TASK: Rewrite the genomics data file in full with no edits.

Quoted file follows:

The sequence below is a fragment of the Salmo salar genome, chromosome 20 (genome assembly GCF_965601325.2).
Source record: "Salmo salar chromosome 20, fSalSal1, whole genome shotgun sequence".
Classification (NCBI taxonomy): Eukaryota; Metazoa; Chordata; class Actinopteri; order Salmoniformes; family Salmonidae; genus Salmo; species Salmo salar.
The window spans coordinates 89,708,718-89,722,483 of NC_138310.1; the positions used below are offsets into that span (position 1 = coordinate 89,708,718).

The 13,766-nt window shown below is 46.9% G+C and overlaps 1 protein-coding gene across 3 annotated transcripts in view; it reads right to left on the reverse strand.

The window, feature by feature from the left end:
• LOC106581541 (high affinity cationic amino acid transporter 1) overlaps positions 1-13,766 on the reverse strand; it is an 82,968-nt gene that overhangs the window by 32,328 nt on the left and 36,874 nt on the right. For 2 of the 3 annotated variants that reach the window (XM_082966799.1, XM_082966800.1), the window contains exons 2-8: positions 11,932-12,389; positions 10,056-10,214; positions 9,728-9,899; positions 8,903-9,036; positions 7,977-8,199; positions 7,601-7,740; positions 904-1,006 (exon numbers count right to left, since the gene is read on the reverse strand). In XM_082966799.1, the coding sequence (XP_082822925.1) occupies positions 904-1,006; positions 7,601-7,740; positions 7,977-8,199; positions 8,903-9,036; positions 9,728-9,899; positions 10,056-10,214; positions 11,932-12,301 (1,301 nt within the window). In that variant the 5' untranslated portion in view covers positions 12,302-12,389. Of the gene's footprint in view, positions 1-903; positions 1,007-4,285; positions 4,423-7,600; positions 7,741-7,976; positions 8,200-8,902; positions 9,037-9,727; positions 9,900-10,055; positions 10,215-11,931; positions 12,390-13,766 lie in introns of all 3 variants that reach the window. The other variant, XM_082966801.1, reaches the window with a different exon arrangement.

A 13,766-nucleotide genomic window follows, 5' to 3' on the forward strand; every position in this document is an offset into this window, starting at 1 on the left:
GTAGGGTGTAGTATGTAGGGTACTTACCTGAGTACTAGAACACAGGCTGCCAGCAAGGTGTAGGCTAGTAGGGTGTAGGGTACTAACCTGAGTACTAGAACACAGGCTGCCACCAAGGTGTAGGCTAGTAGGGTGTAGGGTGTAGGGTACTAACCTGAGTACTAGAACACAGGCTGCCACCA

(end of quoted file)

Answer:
The sequence below is a fragment of the Salmo salar genome, chromosome 20 (genome assembly GCF_965601325.2).
Source record: "Salmo salar chromosome 20, fSalSal1, whole genome shotgun sequence".
Classification (NCBI taxonomy): Eukaryota; Metazoa; Chordata; class Actinopteri; order Salmoniformes; family Salmonidae; genus Salmo; species Salmo salar.
The window spans coordinates 89,708,718-89,722,483 of NC_138310.1; the positions used below are offsets into that span (position 1 = coordinate 89,708,718).

The 13,766-nt window shown below is 46.9% G+C and overlaps 1 protein-coding gene across 3 annotated transcripts in view; it reads right to left on the reverse strand.

The window, feature by feature from the left end:
• LOC106581541 (high affinity cationic amino acid transporter 1) overlaps positions 1-13,766 on the reverse strand; it is an 82,968-nt gene that overhangs the window by 32,328 nt on the left and 36,874 nt on the right. For 2 of the 3 annotated variants that reach the window (XM_082966799.1, XM_082966800.1), the window contains exons 2-8: positions 11,932-12,389; positions 10,056-10,214; positions 9,728-9,899; positions 8,903-9,036; positions 7,977-8,199; positions 7,601-7,740; positions 904-1,006 (exon numbers count right to left, since the gene is read on the reverse strand). In XM_082966799.1, the coding sequence (XP_082822925.1) occupies positions 904-1,006; positions 7,601-7,740; positions 7,977-8,199; positions 8,903-9,036; positions 9,728-9,899; positions 10,056-10,214; positions 11,932-12,301 (1,301 nt within the window). In that variant the 5' untranslated portion in view covers positions 12,302-12,389. Of the gene's footprint in view, positions 1-903; positions 1,007-4,285; positions 4,423-7,600; positions 7,741-7,976; positions 8,200-8,902; positions 9,037-9,727; positions 9,900-10,055; positions 10,215-11,931; positions 12,390-13,766 lie in introns of all 3 variants that reach the window. The other variant, XM_082966801.1, reaches the window with a different exon arrangement.

A 13,766-nucleotide genomic window follows, 5' to 3' on the forward strand; every position in this document is an offset into this window, starting at 1 on the left:
GTAGGGTGTAGTATGTAGGGTACTTACCTGAGTACTAGAACACAGGCTGCCAGCAAGGTGTAGGCTAGTAGGGTGTAGGGTACTAACCTGAGTACTAGAACACAGGCTGCCACCAAGGTGTAGGCTAGTAGGGTGTAGGGTGTAGGGTACTAACCTGAGTACTAGAACACAGGCTGCCACCA